Wouldn’t we all end up like them? That was the multi-million petro-dollar question I pondered after I recently read online accounts of the spat between two erstwhile presidents of Nigeria. Nothing could have been more reminiscent of my yonder childhood years than the unbecoming bandy of expletives between two elder statesmen (I grimace as I reluctantly pen that clause). While that saga held sway in the national dailies I was busy wondering what my generation would be like when grey hairs begin to dot our skulls and the hairlines begin to recede, resisting the alluring nourishment of yet-to-be-discovered chemicals. Would we not be like the generation past, basking in personal wealth without any legacy to pass on? Would we not do worse than these dansiki and agbada -garbed ex-servicemen only that our generation would give such squabble a touch of technology using on-line communities like twitter or facebook? Would we not end up like them?
That question may have a rhetorical ring to it but it does merit an answer. The youth of this generation consider themselves the next best thing. Being part of the subset I hold such optimism – but only with a loose grip. We do know that the current crop of leaders were once brimming with verve and energy at their prime gloating at the prospects of their tomorrow. They were called the leaders of tomorrow. They dreamt big dreams for their nation, travelled across oceans and time zones to earn imported degrees and learn the art of politics. They mapped out Vision 2010. Their tomorrow is our today and if anything it is characterized by mediocrity. It wasn’t that they failed to dream; it was more like they failed to act right when they got to the corridors of power. They got it wrong when they allowed nationalist ideologies to be overrun by personal lust for power, money, and fame maybe not in that order. The vision died along the road for everyone was too busy stuffing his or her nest in preparation for the rainy day. Well here’s the good news: The rainy day is here and we are all going to suffer for it. From the politician ensconced in a palatial abode to the businessman touring the world we all will suffer the consequence in one way or the other. It may be a wary look from an immigration officer or a frozen Swiss account the effect will surely ripple through the pond.
So here we are now, another generation of warm-blooded youths beating their chests, cursing the old, chanting cries for intellectual revolution: Time for Change, We are leaders of TODAY, The Young Has Grown, Power Must Change Hands etc etc. I was not there but I trust the present leaders shouted more. They hated the military, drumming it in every print that Nigeria must be a democracy. The poets of their time wrote enchanting verses about the country of their dream. The architects of their time drew inspiration from foreign cities and drew such blueprints desiring and longing for its actuality. The orators of their time travelled the length and breadth of this country and beyond giving apt description in free-flowing tenses and sentences on how we can be the giant of Africa. Their time did come but there was no change. There are two possibilities: either those activists got to power and forgot their roots or they did not get there. I’ll let the historians deal with the conundrum. Many years have passed since then but while the date has changed – also, computers have replaced typewriters, colour television has replaced black-and-white television, internet has replaced town-criers – the current status is a relic of the past – maybe even worse. Politicians-cum-motivational speakers are sprouting like weed everywhere speaking in abstracts about how we can climb that mountain and soar through that valley. Poets have become sharper with rhyme and more adept at using obscure words. The internet is replete with articles on how we can change this country. Journalists have grown in confidence with a technological twist to it. But the dirt is still there looming menacingly over us. It is déjà vu all over again.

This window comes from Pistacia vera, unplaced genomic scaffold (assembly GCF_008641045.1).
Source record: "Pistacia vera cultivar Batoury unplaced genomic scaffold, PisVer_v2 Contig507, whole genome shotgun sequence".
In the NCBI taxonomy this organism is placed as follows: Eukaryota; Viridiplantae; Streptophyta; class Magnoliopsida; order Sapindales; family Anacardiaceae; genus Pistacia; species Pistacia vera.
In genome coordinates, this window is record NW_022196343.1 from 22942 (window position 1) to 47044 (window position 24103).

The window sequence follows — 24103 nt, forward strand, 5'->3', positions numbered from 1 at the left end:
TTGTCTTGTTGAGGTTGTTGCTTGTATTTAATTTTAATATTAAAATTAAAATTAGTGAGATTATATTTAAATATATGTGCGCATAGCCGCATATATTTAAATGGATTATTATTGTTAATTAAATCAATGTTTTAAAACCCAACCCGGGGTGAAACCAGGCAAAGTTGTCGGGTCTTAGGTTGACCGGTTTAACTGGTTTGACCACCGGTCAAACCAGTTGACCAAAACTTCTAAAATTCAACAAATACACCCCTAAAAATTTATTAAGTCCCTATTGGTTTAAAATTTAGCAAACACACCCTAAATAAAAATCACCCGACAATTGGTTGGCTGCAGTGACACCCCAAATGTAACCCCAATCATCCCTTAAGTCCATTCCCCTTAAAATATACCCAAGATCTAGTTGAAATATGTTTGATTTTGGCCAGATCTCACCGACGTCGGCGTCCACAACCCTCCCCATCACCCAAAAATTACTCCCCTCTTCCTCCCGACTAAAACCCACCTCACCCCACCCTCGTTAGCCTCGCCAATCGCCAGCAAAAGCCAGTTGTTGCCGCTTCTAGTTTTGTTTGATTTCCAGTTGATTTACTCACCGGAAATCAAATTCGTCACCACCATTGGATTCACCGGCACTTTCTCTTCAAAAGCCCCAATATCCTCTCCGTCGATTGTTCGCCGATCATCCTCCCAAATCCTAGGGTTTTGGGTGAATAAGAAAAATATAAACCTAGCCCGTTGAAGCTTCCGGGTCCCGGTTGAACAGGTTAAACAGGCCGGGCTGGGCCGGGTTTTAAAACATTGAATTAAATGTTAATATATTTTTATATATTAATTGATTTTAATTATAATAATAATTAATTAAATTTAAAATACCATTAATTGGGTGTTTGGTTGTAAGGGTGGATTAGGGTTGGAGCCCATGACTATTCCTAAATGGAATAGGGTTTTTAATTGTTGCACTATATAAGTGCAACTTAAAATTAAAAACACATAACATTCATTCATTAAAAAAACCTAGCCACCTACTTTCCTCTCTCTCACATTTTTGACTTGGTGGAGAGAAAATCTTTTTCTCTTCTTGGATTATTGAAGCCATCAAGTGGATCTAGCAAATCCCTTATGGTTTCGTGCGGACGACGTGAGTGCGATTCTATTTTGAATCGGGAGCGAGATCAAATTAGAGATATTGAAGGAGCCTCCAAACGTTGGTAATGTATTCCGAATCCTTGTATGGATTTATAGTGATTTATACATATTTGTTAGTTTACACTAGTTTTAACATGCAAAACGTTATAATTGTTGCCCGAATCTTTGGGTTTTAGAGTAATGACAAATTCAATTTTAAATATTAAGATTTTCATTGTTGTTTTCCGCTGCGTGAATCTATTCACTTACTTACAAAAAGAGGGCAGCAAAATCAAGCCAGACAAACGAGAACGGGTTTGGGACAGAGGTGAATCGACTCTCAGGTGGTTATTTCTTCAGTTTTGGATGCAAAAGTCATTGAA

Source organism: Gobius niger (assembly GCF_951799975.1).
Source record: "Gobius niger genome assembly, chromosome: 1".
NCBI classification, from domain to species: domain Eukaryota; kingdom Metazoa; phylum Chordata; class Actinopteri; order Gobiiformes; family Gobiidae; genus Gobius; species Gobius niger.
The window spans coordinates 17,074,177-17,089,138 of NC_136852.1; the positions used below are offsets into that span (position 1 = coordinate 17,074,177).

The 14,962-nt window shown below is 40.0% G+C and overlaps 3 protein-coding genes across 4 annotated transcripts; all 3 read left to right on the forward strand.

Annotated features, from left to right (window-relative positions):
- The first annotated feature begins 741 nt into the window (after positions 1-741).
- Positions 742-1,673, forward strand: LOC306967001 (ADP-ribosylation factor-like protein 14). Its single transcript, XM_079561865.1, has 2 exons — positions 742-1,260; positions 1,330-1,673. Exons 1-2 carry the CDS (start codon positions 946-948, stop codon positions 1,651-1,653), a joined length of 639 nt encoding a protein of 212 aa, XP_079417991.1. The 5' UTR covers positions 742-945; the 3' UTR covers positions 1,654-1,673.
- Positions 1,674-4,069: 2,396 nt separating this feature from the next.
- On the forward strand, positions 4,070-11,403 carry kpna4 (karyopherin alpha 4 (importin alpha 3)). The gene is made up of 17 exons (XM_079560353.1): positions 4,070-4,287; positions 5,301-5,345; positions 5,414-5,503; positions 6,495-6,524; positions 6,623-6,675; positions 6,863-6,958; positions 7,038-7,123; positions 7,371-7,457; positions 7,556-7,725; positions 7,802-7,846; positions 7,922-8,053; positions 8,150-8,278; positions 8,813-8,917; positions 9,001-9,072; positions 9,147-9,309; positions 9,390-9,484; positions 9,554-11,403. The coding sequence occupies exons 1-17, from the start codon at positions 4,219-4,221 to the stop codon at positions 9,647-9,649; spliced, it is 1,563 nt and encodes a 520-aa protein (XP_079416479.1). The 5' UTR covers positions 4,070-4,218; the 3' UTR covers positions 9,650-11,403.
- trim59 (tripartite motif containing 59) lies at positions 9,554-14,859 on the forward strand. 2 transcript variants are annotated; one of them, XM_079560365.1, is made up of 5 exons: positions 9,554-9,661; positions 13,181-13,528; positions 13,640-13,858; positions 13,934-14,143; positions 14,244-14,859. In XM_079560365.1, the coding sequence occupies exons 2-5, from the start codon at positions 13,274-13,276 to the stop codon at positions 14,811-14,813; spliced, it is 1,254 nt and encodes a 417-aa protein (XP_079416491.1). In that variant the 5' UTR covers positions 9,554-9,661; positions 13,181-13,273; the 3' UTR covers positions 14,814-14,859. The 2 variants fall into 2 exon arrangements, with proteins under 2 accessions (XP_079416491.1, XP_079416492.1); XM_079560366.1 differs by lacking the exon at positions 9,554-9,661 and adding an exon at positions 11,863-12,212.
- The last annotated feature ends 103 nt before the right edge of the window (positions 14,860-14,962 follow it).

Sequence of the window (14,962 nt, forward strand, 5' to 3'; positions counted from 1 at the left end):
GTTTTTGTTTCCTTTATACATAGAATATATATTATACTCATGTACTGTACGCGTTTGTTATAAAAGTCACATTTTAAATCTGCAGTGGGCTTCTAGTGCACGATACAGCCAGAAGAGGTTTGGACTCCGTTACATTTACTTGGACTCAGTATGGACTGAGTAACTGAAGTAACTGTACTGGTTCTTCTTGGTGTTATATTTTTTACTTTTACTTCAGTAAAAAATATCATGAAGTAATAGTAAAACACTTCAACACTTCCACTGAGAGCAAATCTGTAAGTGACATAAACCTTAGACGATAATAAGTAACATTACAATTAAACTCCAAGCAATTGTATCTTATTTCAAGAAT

Two words: Act right!
Beyond flyers and essay competitions, beyond seminars and talk shows, beyond dreams and daydreams we must act right. We must decide our future not in newspaper columns but the industrial plants. Nationhood must come first. When we run for elective offices we must put country first. We must learn from the mistakes of our predecessors who got to office only to find power intoxicating. Our children must not suffer what we suffer. We must be the ones who finally get it right. Fancy your child singing the national anthem and thinking the expression ‘our heroes past’ refers to the current pool of senators whose inspiration for governance comes from their sugar teeth or the set of presidents we have had who constantly fiddle with the potential for tenure permanence (the short-sighted call it ‘elongation’) at the expense of national welfare. Our generation must be different not because we know how to send text message while driving but because we visualize the future and deliberately take steps to reach it. We must act! Talk is cheap! Tell the motivational speakers that there are no mountains or valleys in sight. Rather, we have a deluge of unemployed youths roaming the streets like a time-bomb. I’m not belittling motivation – this article may pass as motivational in certain quarters – but what’s even more important is that we pick up tools: spanner, pliers, scissors, stethoscopes, keyboards, stencils, spades, frying pan and so on. Let’s work our way to greatness and not dream it away like Alice in Wonderland. That way when our children sing of the sweet labour of their heroes past they would be referring to us and not the two elephants comparing trunks in the middle of sinking sand.